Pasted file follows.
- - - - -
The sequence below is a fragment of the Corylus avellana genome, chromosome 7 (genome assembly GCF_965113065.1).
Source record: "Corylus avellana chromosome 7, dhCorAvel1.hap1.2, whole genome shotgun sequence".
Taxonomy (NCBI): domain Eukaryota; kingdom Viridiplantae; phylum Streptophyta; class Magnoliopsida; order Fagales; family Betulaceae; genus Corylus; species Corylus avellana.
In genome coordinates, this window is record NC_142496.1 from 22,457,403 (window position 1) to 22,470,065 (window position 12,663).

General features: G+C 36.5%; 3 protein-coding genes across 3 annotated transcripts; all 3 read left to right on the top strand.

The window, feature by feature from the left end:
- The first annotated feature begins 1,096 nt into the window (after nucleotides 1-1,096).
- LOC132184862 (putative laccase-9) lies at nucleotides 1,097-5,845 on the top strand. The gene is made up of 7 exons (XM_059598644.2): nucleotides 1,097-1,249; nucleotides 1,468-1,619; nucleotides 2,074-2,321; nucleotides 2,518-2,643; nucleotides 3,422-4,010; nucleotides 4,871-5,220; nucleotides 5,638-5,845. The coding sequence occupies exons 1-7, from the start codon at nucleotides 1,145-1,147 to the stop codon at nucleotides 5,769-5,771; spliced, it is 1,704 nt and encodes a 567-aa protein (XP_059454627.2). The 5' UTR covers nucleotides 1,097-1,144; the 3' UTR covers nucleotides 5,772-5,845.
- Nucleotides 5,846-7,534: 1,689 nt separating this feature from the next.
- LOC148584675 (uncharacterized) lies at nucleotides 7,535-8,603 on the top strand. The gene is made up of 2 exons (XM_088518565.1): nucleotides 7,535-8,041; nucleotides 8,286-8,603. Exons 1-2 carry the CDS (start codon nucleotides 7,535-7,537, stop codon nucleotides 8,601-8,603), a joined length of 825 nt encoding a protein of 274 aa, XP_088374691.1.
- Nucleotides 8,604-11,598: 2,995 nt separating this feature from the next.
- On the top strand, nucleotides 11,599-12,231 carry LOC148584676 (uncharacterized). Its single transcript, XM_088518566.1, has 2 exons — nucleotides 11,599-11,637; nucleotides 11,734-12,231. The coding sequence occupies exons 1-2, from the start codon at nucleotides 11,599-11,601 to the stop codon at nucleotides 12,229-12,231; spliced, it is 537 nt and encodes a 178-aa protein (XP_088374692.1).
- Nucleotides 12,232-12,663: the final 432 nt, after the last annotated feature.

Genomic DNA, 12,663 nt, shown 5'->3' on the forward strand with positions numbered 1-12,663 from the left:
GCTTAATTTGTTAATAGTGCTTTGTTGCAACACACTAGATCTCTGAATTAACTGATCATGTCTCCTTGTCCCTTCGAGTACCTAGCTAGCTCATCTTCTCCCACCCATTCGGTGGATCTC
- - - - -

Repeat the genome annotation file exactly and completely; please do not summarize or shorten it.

The sequence below is a fragment of the Corylus avellana genome, chromosome 7 (genome assembly GCF_965113065.1).
Source record: "Corylus avellana chromosome 7, dhCorAvel1.hap1.2, whole genome shotgun sequence".
Taxonomy (NCBI): domain Eukaryota; kingdom Viridiplantae; phylum Streptophyta; class Magnoliopsida; order Fagales; family Betulaceae; genus Corylus; species Corylus avellana.
In genome coordinates, this window is record NC_142496.1 from 22,457,403 (window position 1) to 22,470,065 (window position 12,663).

General features: G+C 36.5%; 3 protein-coding genes across 3 annotated transcripts; all 3 read left to right on the top strand.

The window, feature by feature from the left end:
- The first annotated feature begins 1,096 nt into the window (after nucleotides 1-1,096).
- LOC132184862 (putative laccase-9) lies at nucleotides 1,097-5,845 on the top strand. The gene is made up of 7 exons (XM_059598644.2): nucleotides 1,097-1,249; nucleotides 1,468-1,619; nucleotides 2,074-2,321; nucleotides 2,518-2,643; nucleotides 3,422-4,010; nucleotides 4,871-5,220; nucleotides 5,638-5,845. The coding sequence occupies exons 1-7, from the start codon at nucleotides 1,145-1,147 to the stop codon at nucleotides 5,769-5,771; spliced, it is 1,704 nt and encodes a 567-aa protein (XP_059454627.2). The 5' UTR covers nucleotides 1,097-1,144; the 3' UTR covers nucleotides 5,772-5,845.
- Nucleotides 5,846-7,534: 1,689 nt separating this feature from the next.
- LOC148584675 (uncharacterized) lies at nucleotides 7,535-8,603 on the top strand. The gene is made up of 2 exons (XM_088518565.1): nucleotides 7,535-8,041; nucleotides 8,286-8,603. Exons 1-2 carry the CDS (start codon nucleotides 7,535-7,537, stop codon nucleotides 8,601-8,603), a joined length of 825 nt encoding a protein of 274 aa, XP_088374691.1.
- Nucleotides 8,604-11,598: 2,995 nt separating this feature from the next.
- On the top strand, nucleotides 11,599-12,231 carry LOC148584676 (uncharacterized). Its single transcript, XM_088518566.1, has 2 exons — nucleotides 11,599-11,637; nucleotides 11,734-12,231. The coding sequence occupies exons 1-2, from the start codon at nucleotides 11,599-11,601 to the stop codon at nucleotides 12,229-12,231; spliced, it is 537 nt and encodes a 178-aa protein (XP_088374692.1).
- Nucleotides 12,232-12,663: the final 432 nt, after the last annotated feature.

Genomic DNA, 12,663 nt, shown 5'->3' on the forward strand with positions numbered 1-12,663 from the left:
GCTTAATTTGTTAATAGTGCTTTGTTGCAACACACTAGATCTCTGAATTAACTGATCATGTCTCCTTGTCCCTTCGAGTACCTAGCTAGCTCATCTTCTCCCACCCATTCGGTGGATCTC